“Allow me to point out at this time,” said the judge, “to you two students of the judiciary, that my methods are effective. You said ‘she’ because you are fatigued.”
            [switching back to the common language] “You and Headmaster Wu must’ve gone to the same school,” said Three. “Jackals from the same hill. Sheesh!”
            “Back to my point,” said Seven, “You are not the object of our inquiry. We will fairly determine if there was theft or not.”
            “I have nothing else to say to this court.”
            Kuang went behind the screen to sidebar quietly with Seven. “At this point, dear, you should order the guards to put him back in the cage for two hours or until we have summoned other witnesses.”
            “He is NOT going into that cage.”
            “But he’s about to break. He’s cracking. You saw it.”
            “Am I the judge or not?” asked Seven.
            “Suit yourself then. Your call. I suggest at least putting him back in the cell.”
            “All right, but what next?”
            “We question all palace and perimeter personnel if he was seen with any females in the last few days. Better yet, have the guard walk him around for identification purposes. There will probably only be a couple of witnesses. We’ll question them and get a larger, truer picture of what happened these last few days. Sound fair?”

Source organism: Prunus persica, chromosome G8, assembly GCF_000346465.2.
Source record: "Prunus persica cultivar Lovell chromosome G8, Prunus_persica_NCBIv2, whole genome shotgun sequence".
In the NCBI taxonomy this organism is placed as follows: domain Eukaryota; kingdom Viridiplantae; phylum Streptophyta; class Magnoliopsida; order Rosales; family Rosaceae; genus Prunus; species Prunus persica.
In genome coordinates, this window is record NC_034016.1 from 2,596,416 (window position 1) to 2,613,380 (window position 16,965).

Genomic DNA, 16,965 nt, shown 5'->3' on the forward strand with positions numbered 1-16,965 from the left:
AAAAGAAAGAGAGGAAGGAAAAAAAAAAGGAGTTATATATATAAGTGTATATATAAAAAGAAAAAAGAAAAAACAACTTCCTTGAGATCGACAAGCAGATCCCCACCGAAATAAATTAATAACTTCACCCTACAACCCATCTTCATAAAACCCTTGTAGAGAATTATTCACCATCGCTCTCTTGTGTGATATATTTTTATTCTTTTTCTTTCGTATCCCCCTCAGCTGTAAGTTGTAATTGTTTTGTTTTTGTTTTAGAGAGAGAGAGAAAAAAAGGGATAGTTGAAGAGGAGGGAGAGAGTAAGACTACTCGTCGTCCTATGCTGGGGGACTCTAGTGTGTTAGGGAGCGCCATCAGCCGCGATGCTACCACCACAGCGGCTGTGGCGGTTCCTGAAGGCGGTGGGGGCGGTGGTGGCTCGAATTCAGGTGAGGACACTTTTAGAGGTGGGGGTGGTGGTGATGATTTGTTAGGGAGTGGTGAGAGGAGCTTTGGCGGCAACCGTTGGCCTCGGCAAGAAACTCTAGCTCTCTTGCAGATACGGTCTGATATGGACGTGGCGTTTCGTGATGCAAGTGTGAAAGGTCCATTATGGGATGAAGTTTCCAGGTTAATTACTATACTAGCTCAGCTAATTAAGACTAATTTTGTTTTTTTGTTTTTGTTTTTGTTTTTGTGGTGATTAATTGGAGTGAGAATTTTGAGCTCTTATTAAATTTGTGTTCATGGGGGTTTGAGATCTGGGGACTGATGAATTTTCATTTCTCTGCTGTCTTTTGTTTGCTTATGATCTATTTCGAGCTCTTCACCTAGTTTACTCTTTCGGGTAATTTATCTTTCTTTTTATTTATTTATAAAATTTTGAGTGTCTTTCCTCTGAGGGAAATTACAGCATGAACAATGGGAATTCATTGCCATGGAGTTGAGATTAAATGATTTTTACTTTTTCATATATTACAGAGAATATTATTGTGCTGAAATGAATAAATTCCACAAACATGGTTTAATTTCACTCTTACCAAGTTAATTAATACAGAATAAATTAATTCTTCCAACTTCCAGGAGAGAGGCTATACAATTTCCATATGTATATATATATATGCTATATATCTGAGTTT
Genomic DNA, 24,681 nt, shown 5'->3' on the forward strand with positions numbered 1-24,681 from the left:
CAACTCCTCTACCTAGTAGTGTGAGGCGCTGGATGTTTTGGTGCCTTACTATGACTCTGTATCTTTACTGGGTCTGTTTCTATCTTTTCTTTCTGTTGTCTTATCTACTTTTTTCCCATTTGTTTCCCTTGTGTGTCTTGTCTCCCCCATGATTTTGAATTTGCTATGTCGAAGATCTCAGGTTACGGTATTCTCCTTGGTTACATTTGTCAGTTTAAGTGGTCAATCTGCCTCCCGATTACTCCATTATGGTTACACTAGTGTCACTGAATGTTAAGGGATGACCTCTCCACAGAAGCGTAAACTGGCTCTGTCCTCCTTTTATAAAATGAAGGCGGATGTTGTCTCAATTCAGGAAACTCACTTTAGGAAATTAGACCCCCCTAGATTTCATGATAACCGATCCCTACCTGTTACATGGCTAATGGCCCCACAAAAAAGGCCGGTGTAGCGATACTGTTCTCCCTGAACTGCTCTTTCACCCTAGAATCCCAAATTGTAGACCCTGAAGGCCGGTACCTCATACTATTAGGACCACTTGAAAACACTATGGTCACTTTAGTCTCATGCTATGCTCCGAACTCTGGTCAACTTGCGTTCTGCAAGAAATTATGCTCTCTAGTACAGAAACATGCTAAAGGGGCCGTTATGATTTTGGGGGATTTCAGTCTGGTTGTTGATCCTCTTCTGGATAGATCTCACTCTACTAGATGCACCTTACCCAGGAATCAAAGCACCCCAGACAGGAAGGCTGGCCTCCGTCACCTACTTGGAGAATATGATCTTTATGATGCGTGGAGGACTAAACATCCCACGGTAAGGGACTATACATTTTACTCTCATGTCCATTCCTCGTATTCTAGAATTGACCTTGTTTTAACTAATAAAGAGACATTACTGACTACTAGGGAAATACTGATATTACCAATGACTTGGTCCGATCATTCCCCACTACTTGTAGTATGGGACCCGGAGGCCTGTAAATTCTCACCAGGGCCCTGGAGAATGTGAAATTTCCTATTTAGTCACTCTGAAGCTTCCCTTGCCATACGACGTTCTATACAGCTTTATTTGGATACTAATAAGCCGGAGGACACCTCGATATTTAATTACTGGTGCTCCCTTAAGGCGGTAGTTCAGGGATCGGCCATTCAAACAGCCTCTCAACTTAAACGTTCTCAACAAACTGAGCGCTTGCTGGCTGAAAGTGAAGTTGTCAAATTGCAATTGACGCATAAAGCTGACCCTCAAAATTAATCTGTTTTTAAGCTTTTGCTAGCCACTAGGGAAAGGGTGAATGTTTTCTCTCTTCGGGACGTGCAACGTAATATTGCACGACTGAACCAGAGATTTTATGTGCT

“I suppose.”
            “You’re tentative. You are fearful of what you might learn—specifically that you will confirm my suspicion that he's just another man. You’re afraid of finding out that he was with someone else.”
            Seven snorted. “Guards,” she said decisively, “take him out and about, follow all leads, and round up all witnesses who can testify to his having any connection with any woman the past few days. We will go into recess until you have something to report.” The guards removed Three.
            “Excellent delivery, good poise, firm aplomb. A good start, my dear,” said the judge.
            “Now what?” asked Seven.
            “We wait for the harvest and pick only the fruit that we want. It will take time, but we must be patient and allow the process to work. I’ll meet you and Birdie back in my office and we can map out a interrogation strategy. The order in which you ask questions is very important.” The judge excused himself to speak to a guard.
            “When they’ve done parading him, baiting for witnesses, strip him bare and return him to the cage,” said Kuang.
            “But, Your Honor? The Princess said . . .”
            “I know, I know, but this is going to take much too long. He’s turning out to be quite tenacious and I’m required to be at the Foreign Emissaries Ball tonight, so we have to hurry it.”
            “Yes sir.”